California as a 21st-Century Economy
Golden State emerges from worst recession in 60 years by reinventing industrial base.
LOS ANGELES — Call it the Arnold Schwarzenegger of American states.
Like the actor's cinematic "Terminator," who returned taller and stronger to proclaim "I'm baaack" in the popular movie sequel, California is resurrecting itself as in few other times in history.
The Golden State - by itself the world's eighth-largest economy - has weathered its worst recession since the Great Depression in part by reinventing itself.
In a move that may hold lessons for other states and nations, California has shifted away from a defense-heavy industrial base to a more entrepreneurial high-tech economy of tomorrow. The new focus has helped the state emerge from seven years of natural and social disasters - fires, earthquakes, riots - with one foot firmly planted in the 21st century.
Underlying its striking reversal of fortune, however, linger several questions: Will California be able to cope with the dramatic surge in population being driven in part by its robust economy? Will the state's improved economic outlook help overcome entrenched social problems - including a rising underclass?
"It's time now for Californians to prepare to meet the tests of population growth a soaring economy will bring," says Steve Levy, director of the Center for the Continuing Study of the California Economy. "There is not a major growth industry in the world that California does not have a strong position in for the next two decades."
Evidence of California's comeback is coming from two directions.
First, economists are lauding the creation of nearly 1.5 million jobs since 1990 when the state's worst recession since the Great Depression began. The post war decline of aerospace cost the state between 300,000 and 500,000 jobs, and a sour economy took 300,000 more. But now, led by upsurges in foreign trade as well as in the movie industry, computers, software, multimedia, and other high-tech industries, the lost jobs have been recouped and another 700,000 added.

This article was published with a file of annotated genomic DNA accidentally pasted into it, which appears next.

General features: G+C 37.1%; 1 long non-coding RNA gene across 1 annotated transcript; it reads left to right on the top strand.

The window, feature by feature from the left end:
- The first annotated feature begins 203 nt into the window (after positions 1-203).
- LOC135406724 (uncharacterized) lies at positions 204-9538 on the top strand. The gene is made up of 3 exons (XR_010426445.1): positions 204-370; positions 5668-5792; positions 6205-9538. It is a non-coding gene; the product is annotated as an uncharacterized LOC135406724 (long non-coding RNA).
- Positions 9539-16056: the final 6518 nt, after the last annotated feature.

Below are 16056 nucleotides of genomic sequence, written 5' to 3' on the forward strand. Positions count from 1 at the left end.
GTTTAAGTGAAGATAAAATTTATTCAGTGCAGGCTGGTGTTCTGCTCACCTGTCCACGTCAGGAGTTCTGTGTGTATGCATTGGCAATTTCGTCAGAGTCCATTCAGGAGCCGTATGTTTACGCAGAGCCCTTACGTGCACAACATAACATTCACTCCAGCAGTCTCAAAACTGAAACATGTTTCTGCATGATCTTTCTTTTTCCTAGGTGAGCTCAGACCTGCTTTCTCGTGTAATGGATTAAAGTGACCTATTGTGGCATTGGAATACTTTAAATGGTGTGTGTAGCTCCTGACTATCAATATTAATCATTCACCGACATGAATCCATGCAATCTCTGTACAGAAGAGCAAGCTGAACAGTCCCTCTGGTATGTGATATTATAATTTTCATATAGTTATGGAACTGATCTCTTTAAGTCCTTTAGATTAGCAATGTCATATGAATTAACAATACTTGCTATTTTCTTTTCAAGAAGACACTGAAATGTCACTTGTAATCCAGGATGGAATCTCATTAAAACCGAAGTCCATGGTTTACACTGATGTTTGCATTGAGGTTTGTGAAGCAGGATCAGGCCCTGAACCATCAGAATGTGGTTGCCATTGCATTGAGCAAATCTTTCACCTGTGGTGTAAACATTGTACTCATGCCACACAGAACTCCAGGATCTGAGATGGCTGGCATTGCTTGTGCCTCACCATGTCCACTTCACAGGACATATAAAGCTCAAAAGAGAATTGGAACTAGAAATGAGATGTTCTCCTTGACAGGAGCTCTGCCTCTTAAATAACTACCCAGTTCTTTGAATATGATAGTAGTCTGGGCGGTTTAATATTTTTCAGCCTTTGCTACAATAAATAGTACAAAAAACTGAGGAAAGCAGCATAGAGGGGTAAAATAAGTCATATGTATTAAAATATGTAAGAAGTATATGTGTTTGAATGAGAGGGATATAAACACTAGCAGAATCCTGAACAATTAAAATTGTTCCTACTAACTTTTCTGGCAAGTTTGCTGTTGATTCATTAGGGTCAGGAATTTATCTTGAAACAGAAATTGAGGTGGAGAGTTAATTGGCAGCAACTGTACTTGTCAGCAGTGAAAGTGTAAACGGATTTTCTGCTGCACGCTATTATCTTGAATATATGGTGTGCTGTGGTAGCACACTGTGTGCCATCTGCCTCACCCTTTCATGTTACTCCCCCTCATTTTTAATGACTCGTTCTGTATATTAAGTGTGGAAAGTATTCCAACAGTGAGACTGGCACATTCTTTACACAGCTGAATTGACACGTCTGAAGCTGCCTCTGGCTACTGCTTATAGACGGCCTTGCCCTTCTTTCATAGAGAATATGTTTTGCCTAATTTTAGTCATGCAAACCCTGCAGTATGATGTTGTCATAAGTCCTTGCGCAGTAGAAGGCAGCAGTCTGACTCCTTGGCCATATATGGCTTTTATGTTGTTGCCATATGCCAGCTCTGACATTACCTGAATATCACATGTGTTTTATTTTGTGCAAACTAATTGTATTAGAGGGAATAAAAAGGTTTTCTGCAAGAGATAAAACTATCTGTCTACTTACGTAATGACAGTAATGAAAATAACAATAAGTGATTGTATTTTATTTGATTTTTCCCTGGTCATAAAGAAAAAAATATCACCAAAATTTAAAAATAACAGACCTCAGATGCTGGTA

The state moved from its long-term, heavy reliance on aerospace and defense by both rewriting laws and tax codes and cutting the red tape that was driving firms to less-regulated states.
"California learned the lesson of arrogance, that you could ask businesses to pay a premium but you couldn't extort them," says Joel Kotkin, senior fellow at the Denver-based Center for the New West. "They also learned to embrace diversity and get off the Pentagon steroids [defense money]."
Jack Kyser, chief economist at the Los Angeles Economic Development Corporation characterizes the rebound primarily as "silicon and celluloid" - computer chips and films. The expansion and wealth of firms in Silicon Valley in northern California has been followed by the growth of similar firms south and east of L.A.
In between, a kind of hybrid sector of the economy dubbed "Siliwood" for its mix of Silicon Valley's computer wizardry and Hollywood's imagination, has brought Los Angeles into recovery. Dozens of firms are involved in multimedia - using computers to reinvent films (such as talking pigs in 1996's "Babe") and making laser video games and high-tech theme parks.
"It's one of the largest, national, big-city turnarounds in decades," says Mr. Kotkin.
Such expansions are predicted to help California outpace the nation for several years in rates of economic output, job growth, and lowered unemployment.
And partly because of this long-term economic optimism, a second consequence of the California comeback is that, according to the US Census Bureau, the state will add 18 million people by 2025. That would put it at about 50 million, roughly the size of France.
But a consequence of such growth would be new pressure on schools, prisons, water supplies, air quality, road congestion, and urban sprawl.
Cities such as Fresno and Modesto have already encroached on America's most productive farmland - producer of half the nation's fruits and vegetables. From 1980 to 1990, some 50,000 farm acres a year were lost. Historian Kevin Starr calls it "California's Third Force ... the offloading of congestion from the coast."
And there are many other caveats in the California comeback, economists say. Among them is the fact that the skilled labor necessary to staff the new high-tech firms is limited, as is space to house them. In addition, labor unrest is ripe for union activity, which may eventually drive prospective firms away, and some see a weakening in Republican Party fortunes, which could hurt recent pro-business legislative gains.
"The real fly in the ointment for California," adds David Hensley, an economist at Salomon Brothers in New York, "is that the longer its expansion continues, the more the state's fortunes begins to recouple with that of the nation. Then if the US goes down, the state goes with it."